In an arguably local-landmark case held at the South Division Snohomish County District Court earlier this month, Attorney Jonathan Dichter – founding lawyer of DUI Heroes – was able to effectively use his experience and eye for inconsistencies to the advantage of a client facing DUI allegations – and perhaps other alleged DUI offenders throughout the state of Washington.
During the DUI case, which was held on June 10, 2013, Attorney Dichter argued for the suppression of his client's breath test on the basis that law enforcement officers violated new Washington Implied Consent Laws. These new implied consent laws were established shortly after the passing of Initiative 502 – the marijuana reform measure legalizing the use and possession of small amounts of marijuana for adults 21 and older, as well as its regulation and taxation by local and state government.
While such monumental legislative changes may be great news for marijuana advocates throughout the nation – as marijuana's illegality under federal law is a heated topic – it proves to be a significant challenge in the legal and criminal justice realm. Legislation, statutes, and law enforcement tactics were forced to adapt to Washington's legalization of marijuana, and in the process, they seemed to have dropped the ball when it comes to DUI enforcement.
Laws change and evolve constantly. As a result, so must law enforcement and the criminal justice system. Knowing this, Attorney Dichter took a stand on behalf of his client and highlighted the profound inconsistencies in new DUI laws and the enforcement of those laws. In particular, he focused on the Revised Code of Washington's Implied Consent law – RCW § 46.20.308. Under this statute, law enforcement officers must inform DUI suspects of their right to refuse a breath or blood test, the penalties that come with doing so, and various other aspects in the provision.
Part of these provisions and mandated warnings include law enforcement officers' requirement to advise suspects of the THC limits in place. Under Washington DUI laws, a driver is considered guilty of driving under the influence if, within two hours after driving, they have a THC concentration of 5.00. Law enforcement officers did not inform Attorney Dichter's client of these THC limits.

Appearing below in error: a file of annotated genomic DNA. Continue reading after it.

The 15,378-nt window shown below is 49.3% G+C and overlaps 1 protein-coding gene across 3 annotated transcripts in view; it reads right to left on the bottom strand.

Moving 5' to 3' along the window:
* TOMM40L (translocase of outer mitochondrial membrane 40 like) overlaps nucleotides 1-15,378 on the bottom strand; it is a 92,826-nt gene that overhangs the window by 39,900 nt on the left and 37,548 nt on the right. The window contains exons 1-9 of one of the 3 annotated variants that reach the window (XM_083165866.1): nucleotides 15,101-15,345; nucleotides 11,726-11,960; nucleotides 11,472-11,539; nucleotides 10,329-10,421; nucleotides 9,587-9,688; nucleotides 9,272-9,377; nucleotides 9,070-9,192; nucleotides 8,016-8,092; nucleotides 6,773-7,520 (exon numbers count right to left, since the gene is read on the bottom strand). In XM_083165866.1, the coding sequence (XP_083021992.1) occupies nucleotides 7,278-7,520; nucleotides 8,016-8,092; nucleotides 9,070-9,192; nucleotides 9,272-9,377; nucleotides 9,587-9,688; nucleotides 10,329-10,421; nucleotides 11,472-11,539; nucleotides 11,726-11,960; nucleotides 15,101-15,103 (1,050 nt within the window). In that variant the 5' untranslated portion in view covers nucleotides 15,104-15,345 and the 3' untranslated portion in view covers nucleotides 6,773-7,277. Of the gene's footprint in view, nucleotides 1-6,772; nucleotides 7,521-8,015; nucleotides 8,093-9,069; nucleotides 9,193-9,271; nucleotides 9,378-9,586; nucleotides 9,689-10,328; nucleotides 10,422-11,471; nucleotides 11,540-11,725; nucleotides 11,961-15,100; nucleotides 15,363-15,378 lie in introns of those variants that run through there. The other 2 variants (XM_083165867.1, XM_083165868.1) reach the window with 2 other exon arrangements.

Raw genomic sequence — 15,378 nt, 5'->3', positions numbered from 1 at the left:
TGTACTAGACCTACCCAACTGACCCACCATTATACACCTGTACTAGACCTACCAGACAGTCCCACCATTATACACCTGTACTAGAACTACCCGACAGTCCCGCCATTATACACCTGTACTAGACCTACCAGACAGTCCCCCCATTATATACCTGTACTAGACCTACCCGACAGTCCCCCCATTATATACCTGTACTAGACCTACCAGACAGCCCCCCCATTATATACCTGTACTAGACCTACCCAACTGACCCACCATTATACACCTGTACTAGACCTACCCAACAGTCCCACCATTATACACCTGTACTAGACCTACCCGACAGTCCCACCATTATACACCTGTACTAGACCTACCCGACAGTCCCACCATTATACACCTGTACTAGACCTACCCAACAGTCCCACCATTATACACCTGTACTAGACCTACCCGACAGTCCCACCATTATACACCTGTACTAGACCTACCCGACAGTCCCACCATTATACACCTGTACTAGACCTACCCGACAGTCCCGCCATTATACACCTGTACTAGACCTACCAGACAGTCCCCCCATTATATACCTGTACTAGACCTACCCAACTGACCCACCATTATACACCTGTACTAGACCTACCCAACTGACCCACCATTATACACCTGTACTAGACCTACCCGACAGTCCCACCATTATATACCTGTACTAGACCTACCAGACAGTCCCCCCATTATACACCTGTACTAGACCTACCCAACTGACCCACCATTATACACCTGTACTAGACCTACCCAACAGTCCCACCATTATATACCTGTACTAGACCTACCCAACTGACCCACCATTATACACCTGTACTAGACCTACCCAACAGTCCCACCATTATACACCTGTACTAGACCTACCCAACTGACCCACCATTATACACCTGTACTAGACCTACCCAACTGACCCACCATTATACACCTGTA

By arguing this point, Attorney Dichter was able to have his client's breath test suppressed as evidence in the case. He was the first person to argue this on a Snohomish County District case. Not only did this ruling impact the trajectory of the defendant's case, it also opens the door to the possibility that any breath tests conducted after December 6, 2012 can be suppressed as illegally given. This, in turn, may result in significant changes to DUI laws and / or to the ways in which law enforcement officers enforce those laws.
A Proven Seattle DUI Attorney
The influential ruling is a prime example of the creative and effective tactics an experienced DUI defense lawyer can use to benefit their clients. Attorney Dichter, who is a leader in DUI defense, exemplified his immense legal skills and his willingness to challenge inconsistencies in laws and law enforcement. An advocate for the rights of those accused of driving under the influence, Attorney Dichter can be an invaluable legal representative to anyone in need of reducing their risks of suffering harsh DUI penalties. If you or someone you care about has been arrested for a DUI in Seattle, Snohomish County, King County, or any of the surrounding communities, place your trust in a DUI lawyer on the forefront of this field. Contact DUI Heroes today.